Thomas Anstey, a member of the Filleigh Ansteys, was born in Filleigh (one source incorrectly states ‘Taunton’) in q3 1868 to parents John Dufty Anstey and Ann Manning. His father died when he was an infant, and after spending his very early childhood at Filleigh Mills his mother died too, when he was only three years old. By the 1881 Census he was living at The New Orphan Houses, Ashley Down, Ss James and Paul (United Out), Barton Regis, and by 1891 Thomas, still unmarried, was working as a railway porter lodging at Padgate Road, Poulton with Fearnhead, Warrington.
In 1897 Thomas married Elizabeth Edge? (b c1875 Liverpool) and they had children Florence Jennie Anstey (b 26 September 1901 Bloombery, London) and another who died young. By the 1911 Census the family were living at 28 Oaklands Road, Hanwell, Middlesex where Thomas was working as an insurance agent (his place of birth in this census was incorrectly given as Taunton).
Thomas’ wife Elizabeth must have died very soon after this because on 29 October 1913 Bertha Hettie Anstey was born in Exeter to mother ‘Floyde’, then on 28 April 1915 Dorothy Maude Anstey was born in Taunton, again to mother ‘Floyde’. A month previous to this second birth, on 27 March 1915 in Taunton, Thomas had remarried to Lillian Davey, a widow.
[Note: it is highly likely that this was Lillian Floyde who married William Davey in 1906 in Exeter, and presumably he died pre-1913]
Around a year after the commencement of World War One, on 20 October 1915 in Taunton, Thomas signed up for active service. On his Attestation Form he noted that he was a groom born in Filleigh, living at 9 Bath Road, Taunton, and aged 47 years and 3 months – he also confirmed the names of his three living children and his second wife.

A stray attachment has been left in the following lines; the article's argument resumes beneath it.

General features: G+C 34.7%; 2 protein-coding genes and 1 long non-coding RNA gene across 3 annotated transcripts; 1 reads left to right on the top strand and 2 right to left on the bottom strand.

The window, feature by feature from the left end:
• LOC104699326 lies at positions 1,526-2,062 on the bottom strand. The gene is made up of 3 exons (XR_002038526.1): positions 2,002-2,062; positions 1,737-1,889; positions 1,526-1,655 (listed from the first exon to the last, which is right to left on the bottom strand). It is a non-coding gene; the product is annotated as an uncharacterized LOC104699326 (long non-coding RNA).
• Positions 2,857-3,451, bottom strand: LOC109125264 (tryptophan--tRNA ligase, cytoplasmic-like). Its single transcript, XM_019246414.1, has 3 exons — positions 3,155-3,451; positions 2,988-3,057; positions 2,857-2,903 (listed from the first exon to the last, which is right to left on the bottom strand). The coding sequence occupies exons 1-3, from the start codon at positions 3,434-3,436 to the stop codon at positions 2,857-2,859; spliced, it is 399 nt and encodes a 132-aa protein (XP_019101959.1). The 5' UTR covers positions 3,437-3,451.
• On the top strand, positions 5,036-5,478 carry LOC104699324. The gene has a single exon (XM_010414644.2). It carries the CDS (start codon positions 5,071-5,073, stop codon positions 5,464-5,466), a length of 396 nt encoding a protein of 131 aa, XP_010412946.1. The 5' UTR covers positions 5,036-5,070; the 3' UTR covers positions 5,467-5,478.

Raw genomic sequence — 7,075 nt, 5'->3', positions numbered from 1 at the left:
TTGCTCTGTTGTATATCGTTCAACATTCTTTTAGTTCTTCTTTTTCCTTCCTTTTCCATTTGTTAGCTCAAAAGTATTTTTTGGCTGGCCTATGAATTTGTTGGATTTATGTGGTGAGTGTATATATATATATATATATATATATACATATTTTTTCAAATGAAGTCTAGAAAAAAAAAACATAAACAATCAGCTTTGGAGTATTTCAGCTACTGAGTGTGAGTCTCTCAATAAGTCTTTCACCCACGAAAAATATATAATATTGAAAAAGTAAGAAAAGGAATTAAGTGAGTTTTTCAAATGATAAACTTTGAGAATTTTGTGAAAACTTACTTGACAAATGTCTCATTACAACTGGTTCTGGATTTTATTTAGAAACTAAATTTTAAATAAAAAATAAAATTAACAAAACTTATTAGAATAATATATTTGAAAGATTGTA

He was posted to the Army Service Corps as a Private (Service Number: R/4/140759 or 140750) at Claremont (Remount Depot) and thence embarked for France from Southampton aboard the ‘SS Anglo Canadian‘ on 7 April 1916 to join the British Expeditionary Forces (1st B. R. D. in Rouen).
Thomas remained in France right through to 15 March 1919 after war’s end (apart from a furlough to England from 22 September 1918 to 6 November 1918), serving for much of the time with ‘H Squadron A. S. C. Somerset Mule Remount Squadron Regiment of Bishops Lydeard, Taunton‘ – he was granted a Good Conduct Badge in October 1917.
Just before leaving France, on 11 March 1919 at Rouen, Thomas had a Medical Examination where he confirmed that he was not suffering from any war-related disabilities. He was then discharged in April 1919, returning to live with his family at 1 Taddiford Road, St David’s, Exeter. For his services, he was awarded the Victory and British War medals.
Thomas and Lillian had two more children, Mildred M. Anstey (b 1919 Exeter) and Lillian Anstey (b 1921 Exeter), and at the time of the 1921 Census the family were still living at 1 Taddiford [Taddyford] Road in Exeter.
Thomas probably died in 1947 in Exeter, though we seek confirmation of that.
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